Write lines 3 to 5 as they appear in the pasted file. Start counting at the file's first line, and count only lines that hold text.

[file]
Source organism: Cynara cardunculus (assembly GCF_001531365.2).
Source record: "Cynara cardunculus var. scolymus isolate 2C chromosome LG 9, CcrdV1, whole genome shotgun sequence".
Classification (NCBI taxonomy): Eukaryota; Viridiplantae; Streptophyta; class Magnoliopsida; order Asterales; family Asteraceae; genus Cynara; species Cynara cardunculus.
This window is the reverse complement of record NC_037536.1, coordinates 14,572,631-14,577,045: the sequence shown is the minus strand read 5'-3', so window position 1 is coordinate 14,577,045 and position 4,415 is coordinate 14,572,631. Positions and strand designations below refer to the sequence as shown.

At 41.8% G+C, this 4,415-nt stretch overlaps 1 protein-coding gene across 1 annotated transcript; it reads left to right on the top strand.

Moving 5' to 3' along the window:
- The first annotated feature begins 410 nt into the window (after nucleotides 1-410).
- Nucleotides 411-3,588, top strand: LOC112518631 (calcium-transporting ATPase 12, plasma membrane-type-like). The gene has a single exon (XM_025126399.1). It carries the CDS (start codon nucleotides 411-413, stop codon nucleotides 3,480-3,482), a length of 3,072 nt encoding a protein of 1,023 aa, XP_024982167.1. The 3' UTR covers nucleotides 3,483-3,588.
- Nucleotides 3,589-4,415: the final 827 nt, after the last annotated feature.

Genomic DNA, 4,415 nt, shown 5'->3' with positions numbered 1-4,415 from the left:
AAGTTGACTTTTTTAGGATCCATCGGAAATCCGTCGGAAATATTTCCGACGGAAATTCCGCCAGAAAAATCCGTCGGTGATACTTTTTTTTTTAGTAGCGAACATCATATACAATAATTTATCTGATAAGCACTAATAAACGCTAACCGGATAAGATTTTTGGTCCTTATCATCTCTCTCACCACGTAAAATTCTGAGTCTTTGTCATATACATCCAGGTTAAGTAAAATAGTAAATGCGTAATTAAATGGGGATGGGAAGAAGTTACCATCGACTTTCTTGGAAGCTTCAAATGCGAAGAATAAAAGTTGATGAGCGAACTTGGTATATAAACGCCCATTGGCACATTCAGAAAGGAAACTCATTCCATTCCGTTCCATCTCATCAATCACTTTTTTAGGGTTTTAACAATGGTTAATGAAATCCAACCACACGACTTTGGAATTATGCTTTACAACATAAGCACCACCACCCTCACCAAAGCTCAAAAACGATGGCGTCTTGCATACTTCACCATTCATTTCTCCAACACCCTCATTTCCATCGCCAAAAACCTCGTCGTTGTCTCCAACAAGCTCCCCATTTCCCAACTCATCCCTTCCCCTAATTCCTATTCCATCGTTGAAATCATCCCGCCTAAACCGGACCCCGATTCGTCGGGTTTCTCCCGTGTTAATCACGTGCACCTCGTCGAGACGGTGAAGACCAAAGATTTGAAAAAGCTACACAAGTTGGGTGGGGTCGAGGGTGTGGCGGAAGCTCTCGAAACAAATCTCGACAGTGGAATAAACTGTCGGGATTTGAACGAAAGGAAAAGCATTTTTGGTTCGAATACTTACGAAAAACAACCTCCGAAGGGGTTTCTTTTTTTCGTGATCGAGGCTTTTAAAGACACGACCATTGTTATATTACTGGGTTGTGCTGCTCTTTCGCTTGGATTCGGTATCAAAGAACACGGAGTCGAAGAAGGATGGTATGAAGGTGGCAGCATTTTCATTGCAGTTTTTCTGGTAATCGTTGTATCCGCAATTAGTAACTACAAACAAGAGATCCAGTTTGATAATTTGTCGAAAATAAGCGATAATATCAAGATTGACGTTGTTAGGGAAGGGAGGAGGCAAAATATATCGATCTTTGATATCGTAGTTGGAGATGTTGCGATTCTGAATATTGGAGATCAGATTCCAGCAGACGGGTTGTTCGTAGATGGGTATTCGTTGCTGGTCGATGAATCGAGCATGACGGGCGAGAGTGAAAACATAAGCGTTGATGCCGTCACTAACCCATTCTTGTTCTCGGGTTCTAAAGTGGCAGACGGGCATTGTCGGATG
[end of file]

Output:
Classification (NCBI taxonomy): Eukaryota; Viridiplantae; Streptophyta; class Magnoliopsida; order Asterales; family Asteraceae; genus Cynara; species Cynara cardunculus.
This window is the reverse complement of record NC_037536.1, coordinates 14,572,631-14,577,045: the sequence shown is the minus strand read 5'-3', so window position 1 is coordinate 14,577,045 and position 4,415 is coordinate 14,572,631. Positions and strand designations below refer to the sequence as shown.

At 41.8% G+C, this 4,415-nt stretch overlaps 1 protein-coding gene across 1 annotated transcript; it reads left to right on the top strand.